Early in the pandemic, the question I heard most from congregational leaders around the United States and from the members of my own congregation in North Carolina was, “When will things get back to normal?” As days of sheltering at home became weeks and then months, that question shifted to become, “Will things go back to normal?” That question, too, evolved over time as people began asking, “What if things don’t go back to the way they were?” Now, I hear more congregational leaders wrestling with a fourth question — “What could this new future look like?”
It’s this fourth question we’ll explore together in the weeks ahead as we think about the future of congregational life. This week, Alex Shea Will begins our exploration by encouraging congregations to be honest and curious about finding healthier patterns in their life together. Then, Susan Beaumont with the Congregational Consulting Group reflects on how congregations get on the same page now in decision-making and future planning. Finally, Sarai Rice, also writing for the Congregational Consulting Group, talks about when it’s time to let go of programs and projects in order to start something new.
If you haven’t spent time with Susan Beaumont’s new book, How to Lead When You Don’t Know Where You’re Going, we will introduce you to the book.
Welcome to the Weekly.
Let’s re-envision “normal”
Alex Shea Will, the associate pastor at South Church (UCC) in Andover, Massachusetts, says that returning to congregational life as we knew it before the pandemic isn’t very appealing to him. He challenges congregations not to discard the good we’ve found during the pandemic, including some healthier patterns for clergy and members alike.
Resources for leaders during the pandemic
Getting on the same page now
“Moving forward calls for imagination and resilience,” writes Susan Beaumont. “Vital congregations will resist the impulse to plan their way out of liminality.” So what should we do? The former Alban Senior Consultant offers wisdom.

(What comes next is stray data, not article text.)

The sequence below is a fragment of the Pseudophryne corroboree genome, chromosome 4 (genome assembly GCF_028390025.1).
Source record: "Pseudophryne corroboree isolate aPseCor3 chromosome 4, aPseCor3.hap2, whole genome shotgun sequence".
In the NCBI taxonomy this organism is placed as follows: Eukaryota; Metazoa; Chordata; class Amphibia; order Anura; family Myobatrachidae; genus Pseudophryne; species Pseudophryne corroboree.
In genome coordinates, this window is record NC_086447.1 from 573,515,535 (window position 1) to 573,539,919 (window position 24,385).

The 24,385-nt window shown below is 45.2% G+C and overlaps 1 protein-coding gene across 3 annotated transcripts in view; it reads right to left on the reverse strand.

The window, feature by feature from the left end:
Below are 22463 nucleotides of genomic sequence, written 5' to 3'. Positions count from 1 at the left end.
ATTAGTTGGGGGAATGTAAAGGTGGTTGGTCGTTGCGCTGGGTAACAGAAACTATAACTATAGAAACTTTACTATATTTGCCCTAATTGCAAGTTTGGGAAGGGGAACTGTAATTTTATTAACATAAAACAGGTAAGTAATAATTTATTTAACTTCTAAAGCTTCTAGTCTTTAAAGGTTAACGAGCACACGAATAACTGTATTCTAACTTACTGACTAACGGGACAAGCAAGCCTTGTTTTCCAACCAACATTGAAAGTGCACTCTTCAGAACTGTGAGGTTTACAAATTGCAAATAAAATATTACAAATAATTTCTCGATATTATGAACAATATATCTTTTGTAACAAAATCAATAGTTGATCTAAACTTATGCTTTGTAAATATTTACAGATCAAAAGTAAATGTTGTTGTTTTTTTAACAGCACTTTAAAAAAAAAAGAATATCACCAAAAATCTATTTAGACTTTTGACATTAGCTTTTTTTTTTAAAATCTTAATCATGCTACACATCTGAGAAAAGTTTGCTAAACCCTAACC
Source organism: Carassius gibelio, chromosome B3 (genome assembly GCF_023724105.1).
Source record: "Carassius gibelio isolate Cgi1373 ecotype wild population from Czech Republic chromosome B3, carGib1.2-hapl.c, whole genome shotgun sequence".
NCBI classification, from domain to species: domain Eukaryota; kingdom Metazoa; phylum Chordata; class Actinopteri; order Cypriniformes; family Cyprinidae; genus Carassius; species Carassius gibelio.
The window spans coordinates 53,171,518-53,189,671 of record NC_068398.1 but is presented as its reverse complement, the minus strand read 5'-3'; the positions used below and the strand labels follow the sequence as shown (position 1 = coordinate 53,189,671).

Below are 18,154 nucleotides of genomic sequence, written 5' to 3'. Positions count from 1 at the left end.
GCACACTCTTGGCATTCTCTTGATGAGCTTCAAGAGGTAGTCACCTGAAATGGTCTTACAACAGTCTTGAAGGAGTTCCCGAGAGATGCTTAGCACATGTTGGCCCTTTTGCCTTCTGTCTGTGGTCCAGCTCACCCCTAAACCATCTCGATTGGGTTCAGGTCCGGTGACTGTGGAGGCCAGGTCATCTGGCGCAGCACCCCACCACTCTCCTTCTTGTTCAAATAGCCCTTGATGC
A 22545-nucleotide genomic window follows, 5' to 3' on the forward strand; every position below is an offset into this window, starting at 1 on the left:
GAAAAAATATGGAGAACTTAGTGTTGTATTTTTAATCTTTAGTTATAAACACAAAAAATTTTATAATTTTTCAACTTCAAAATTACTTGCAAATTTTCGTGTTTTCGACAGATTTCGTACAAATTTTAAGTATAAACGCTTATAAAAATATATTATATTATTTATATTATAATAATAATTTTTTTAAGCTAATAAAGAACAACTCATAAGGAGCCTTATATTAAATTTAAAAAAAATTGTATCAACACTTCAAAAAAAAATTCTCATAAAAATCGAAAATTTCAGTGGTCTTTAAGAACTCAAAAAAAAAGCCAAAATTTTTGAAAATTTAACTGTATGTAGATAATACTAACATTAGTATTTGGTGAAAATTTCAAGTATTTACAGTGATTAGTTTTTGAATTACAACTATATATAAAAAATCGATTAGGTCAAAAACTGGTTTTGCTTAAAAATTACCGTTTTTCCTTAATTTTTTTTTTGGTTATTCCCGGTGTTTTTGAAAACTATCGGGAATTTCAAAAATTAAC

When to let go
While it is never easy to end an initiative, program or project, the pandemic has increased our awareness that some congregational offerings need to come to an end. Sarai Rice helps us think about which ones.
From the Alban Library
How to Lead When You Don’t Know Where You’re Going: Leading in a Liminal Season
by Susan Beaumont
How do you lead an organization stuck between an ending and a new beginning — when the old way of doing things no longer works but a way forward is not yet clear? Beaumont calls such in-between times liminal seasons — threshold times when the continuity of tradition disintegrates and uncertainty about the future fuels doubt and chaos. In a liminal season it simply is not helpful to pretend we understand what needs to happen next. But leaders can still lead.
How to Lead When You Don’t Know Where You’re Going is a practical book of hope for tired and weary leaders who risk defining this era of ministry in terms of failure or loss. It helps leaders stand firm in a disoriented state, learning from their mistakes and leading despite the confusion. Packed with rich stories and real-world examples, Beaumont guides the reader through practices that connect the soul of the leader with the soul of the institution.
Before you go…
“What could this new future look like?”
It’s a hopeful question that gives our congregations a sense of agency again. It’s a truth-telling question, recognizing that all that we knew as “normal” may not be possible anymore. It’s a justice-seeking question, honoring that there were elements of our past “normal” that were not holy, good or life-giving. It’s a creative question that invites us to ask what’s possible now.
It’s a question we’ll keep exploring next week. See you then. In the meantime, peace!
Managing Director, Alban at Duke Divinity